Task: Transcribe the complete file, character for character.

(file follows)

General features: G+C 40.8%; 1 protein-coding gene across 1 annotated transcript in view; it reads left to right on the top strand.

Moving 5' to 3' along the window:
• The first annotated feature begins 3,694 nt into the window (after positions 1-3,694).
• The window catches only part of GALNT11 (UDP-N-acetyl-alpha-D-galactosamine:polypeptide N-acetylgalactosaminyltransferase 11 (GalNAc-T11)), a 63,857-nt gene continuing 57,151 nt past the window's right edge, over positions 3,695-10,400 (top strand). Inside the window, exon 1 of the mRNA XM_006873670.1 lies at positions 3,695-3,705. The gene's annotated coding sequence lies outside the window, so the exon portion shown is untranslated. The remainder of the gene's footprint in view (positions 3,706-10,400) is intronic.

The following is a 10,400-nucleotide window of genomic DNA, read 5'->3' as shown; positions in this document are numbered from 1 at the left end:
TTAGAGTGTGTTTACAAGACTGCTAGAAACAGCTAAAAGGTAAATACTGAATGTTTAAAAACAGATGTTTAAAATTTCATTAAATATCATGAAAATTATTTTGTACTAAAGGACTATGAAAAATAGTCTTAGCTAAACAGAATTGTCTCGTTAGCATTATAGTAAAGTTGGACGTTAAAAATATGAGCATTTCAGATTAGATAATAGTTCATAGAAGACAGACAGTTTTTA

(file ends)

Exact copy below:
General features: G+C 40.8%; 1 protein-coding gene across 1 annotated transcript in view; it reads left to right on the top strand.

Moving 5' to 3' along the window:
• The first annotated feature begins 3,694 nt into the window (after positions 1-3,694).
• The window catches only part of GALNT11 (UDP-N-acetyl-alpha-D-galactosamine:polypeptide N-acetylgalactosaminyltransferase 11 (GalNAc-T11)), a 63,857-nt gene continuing 57,151 nt past the window's right edge, over positions 3,695-10,400 (top strand). Inside the window, exon 1 of the mRNA XM_006873670.1 lies at positions 3,695-3,705. The gene's annotated coding sequence lies outside the window, so the exon portion shown is untranslated. The remainder of the gene's footprint in view (positions 3,706-10,400) is intronic.

The following is a 10,400-nucleotide window of genomic DNA, read 5'->3' as shown; positions in this document are numbered from 1 at the left end:
TTAGAGTGTGTTTACAAGACTGCTAGAAACAGCTAAAAGGTAAATACTGAATGTTTAAAAACAGATGTTTAAAATTTCATTAAATATCATGAAAATTATTTTGTACTAAAGGACTATGAAAAATAGTCTTAGCTAAACAGAATTGTCTCGTTAGCATTATAGTAAAGTTGGACGTTAAAAATATGAGCATTTCAGATTAGATAATAGTTCATAGAAGACAGACAGTTTTTA